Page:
Dec 24, 2012

How the internet rewires the circuits of our public space — and you

The internet is changing Australian society, you, and even your own head -- and 2012 gave vivid emphasis of how that is happening. Crikey's man in Canberra on the politics and policy shifts.

Bernard Keane — Politics editor

Bernard Keane

Politics editor

“We shape our tools and thereafter our tools shape us.” — Marshall McLuhan, 1964

The bookmarkification — I’m by all means open to a better term than that — of human memory is well under way, isn’t it? We’re now remembering things differently to how we used to, because we know, as long as our internet connection is working, we can return and access something we need. The act of remembering and the act of retrieving has become the same. All we need now is a word for that vague sense of remembering seeing something, somewhere, on the internet, but being unable to re-locate it, or find it in your bookmarks or in your history. Googlenesia, perhaps.

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32 thoughts on “How the internet rewires the circuits of our public space — and you

  1. paddy

    Bloody good piece to wind up the year with Bernard.
    LOL Not disappoint either.
    Look forward to reading more when you’ve recharged the batteries. Cheers.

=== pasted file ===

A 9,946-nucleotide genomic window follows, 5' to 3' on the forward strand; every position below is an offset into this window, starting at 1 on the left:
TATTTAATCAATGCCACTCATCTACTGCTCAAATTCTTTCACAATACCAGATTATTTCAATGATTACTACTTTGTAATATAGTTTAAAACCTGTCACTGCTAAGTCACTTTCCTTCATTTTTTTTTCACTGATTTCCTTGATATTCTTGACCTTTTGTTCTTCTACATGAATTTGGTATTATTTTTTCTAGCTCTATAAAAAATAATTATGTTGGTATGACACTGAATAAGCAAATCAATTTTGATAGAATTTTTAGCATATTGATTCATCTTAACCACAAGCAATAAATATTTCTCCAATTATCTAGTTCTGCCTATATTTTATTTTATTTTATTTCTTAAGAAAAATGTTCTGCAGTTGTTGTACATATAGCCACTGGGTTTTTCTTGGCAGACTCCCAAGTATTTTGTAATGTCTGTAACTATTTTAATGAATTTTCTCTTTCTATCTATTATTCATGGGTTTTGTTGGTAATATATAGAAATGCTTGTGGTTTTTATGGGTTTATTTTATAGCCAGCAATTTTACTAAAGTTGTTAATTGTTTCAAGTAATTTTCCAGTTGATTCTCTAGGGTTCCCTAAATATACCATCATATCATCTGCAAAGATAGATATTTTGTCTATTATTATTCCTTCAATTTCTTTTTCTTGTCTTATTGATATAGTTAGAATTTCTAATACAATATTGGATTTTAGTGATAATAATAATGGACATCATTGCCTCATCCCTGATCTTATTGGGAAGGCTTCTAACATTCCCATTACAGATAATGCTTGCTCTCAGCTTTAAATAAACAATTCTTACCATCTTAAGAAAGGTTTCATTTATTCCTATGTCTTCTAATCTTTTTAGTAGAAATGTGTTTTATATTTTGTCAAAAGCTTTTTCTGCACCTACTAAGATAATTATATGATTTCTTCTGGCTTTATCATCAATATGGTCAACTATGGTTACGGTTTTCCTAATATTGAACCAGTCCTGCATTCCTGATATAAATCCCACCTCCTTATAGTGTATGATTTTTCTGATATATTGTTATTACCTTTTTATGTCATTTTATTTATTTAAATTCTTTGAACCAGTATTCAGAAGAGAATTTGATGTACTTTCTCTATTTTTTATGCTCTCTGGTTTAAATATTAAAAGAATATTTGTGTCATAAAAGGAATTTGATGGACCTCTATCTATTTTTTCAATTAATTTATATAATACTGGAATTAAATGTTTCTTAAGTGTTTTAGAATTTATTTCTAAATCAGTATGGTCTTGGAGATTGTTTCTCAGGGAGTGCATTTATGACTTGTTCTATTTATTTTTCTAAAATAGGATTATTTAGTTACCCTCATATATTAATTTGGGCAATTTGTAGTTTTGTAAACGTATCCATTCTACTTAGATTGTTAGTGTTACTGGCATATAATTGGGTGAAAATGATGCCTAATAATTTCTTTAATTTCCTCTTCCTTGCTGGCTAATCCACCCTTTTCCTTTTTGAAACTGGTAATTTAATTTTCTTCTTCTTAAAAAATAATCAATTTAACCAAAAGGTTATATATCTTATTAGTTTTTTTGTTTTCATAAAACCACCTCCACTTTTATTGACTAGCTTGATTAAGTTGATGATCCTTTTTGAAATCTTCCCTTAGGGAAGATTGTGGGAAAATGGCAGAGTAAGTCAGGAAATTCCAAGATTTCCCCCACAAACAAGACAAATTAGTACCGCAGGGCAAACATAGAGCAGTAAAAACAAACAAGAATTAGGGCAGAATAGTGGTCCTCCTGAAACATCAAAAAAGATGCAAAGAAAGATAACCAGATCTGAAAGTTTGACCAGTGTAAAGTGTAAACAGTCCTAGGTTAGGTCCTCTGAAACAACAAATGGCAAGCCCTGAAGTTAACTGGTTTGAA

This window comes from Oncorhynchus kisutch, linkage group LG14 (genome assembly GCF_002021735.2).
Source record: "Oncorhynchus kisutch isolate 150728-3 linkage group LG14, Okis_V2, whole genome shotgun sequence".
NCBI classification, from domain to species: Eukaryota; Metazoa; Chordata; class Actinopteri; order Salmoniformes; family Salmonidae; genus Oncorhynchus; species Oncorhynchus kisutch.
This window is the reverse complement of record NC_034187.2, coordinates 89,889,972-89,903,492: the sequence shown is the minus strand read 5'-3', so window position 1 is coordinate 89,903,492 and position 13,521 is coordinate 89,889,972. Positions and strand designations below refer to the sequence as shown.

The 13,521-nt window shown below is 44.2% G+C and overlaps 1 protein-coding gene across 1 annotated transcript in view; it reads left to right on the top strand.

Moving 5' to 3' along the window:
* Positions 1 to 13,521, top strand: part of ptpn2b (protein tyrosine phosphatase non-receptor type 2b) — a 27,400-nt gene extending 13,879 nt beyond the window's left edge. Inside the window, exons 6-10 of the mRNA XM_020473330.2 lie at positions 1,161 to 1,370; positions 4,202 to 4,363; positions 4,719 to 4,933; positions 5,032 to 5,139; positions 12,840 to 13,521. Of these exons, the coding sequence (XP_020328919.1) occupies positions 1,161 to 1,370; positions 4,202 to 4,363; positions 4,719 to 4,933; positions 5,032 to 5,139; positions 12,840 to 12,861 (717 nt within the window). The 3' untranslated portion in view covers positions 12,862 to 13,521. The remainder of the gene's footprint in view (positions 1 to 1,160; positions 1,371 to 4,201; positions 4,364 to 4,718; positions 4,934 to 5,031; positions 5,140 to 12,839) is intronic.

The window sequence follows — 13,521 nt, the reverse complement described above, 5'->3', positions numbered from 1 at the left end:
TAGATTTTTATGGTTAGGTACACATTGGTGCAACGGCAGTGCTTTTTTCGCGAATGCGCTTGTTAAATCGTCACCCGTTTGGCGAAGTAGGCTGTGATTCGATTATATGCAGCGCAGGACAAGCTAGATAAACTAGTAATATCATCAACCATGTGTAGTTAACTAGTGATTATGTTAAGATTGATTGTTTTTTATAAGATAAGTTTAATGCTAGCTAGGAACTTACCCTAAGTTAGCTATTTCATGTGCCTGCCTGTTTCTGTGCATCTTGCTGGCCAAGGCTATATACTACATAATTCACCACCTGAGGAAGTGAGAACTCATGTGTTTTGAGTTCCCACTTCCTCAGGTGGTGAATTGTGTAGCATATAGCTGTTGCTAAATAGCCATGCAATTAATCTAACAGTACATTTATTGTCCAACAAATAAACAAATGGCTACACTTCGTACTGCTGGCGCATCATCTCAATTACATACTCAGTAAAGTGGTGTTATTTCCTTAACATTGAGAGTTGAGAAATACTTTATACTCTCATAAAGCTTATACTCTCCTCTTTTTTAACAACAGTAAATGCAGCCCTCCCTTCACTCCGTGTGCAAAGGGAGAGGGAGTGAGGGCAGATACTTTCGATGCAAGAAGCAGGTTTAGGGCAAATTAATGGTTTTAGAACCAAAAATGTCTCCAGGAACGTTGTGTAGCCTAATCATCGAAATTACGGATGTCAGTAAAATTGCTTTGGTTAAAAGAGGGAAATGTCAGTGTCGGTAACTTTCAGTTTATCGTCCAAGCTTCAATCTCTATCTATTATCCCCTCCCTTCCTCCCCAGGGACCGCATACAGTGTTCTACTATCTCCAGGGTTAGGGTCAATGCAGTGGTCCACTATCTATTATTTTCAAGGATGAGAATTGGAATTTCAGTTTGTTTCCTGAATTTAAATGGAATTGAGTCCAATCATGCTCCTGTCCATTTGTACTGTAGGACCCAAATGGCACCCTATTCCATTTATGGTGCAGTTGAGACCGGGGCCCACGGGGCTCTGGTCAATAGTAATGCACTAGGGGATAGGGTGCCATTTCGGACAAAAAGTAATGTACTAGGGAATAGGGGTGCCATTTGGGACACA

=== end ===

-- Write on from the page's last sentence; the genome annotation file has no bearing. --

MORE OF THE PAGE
Or to paraphrase another famous aphorism: when you stare into Google, Google also stares into you.

    A great piece to end the year Bernard, and a couple of lines that really cracked me up, especially about Clint’s theatre of the absurd and the “prostatetariat”; pure gems.

    Maybe 2013 will see the old white men finally move to the last stages of grief? Or maybe not.

    All the best to you and yours, and thanks for a good year of real journalism and ideas, well crafted.

  3. margo kingston

    Fascinating ‘rings-true’ piece. Was going to cancel my Crikey subscription – it seemed less edgy, more timid – but now I’ll persevere…

  4. sminney

    Excellent piece Bernard. We’ll done. Your tools are shaping up well.

  5. Gavin Moodie

    It will be interesting to see whether and if so how the internet changes the way people think. Writing did so by allowing people to assemble long sequences of thoughts. Printing did so by making memory far less important. Maybe the internet’s important change is allowing people to make multiple connections between objects, ideas and people.

  6. jmendelssohn

    Love “the rage of the prostatetariat”.
    What you, very modestly, didn’t mention is that in Australia the shredding of the old quality newspapers has been balanced by Crikey moving to take a central position in political/economic/media news and opinion.
    First Dog’s Walkley was not just because it was a stunning cartoon, but because the publication in which it appeared is now read by everyone who wants/needs to understand what is going on in Australia.
    A very good year indeed.

  7. Daly

    Thanks Bernard for a good year of informed comment. That’s not readily available elsewhere.

  8. joe2

    [Fascinating ‘rings-true’ piece.]

    Bernard has moved beyond the groupthink that infected him a while back. It’s good.

  9. susan winstanley

    Excellent Bernard.

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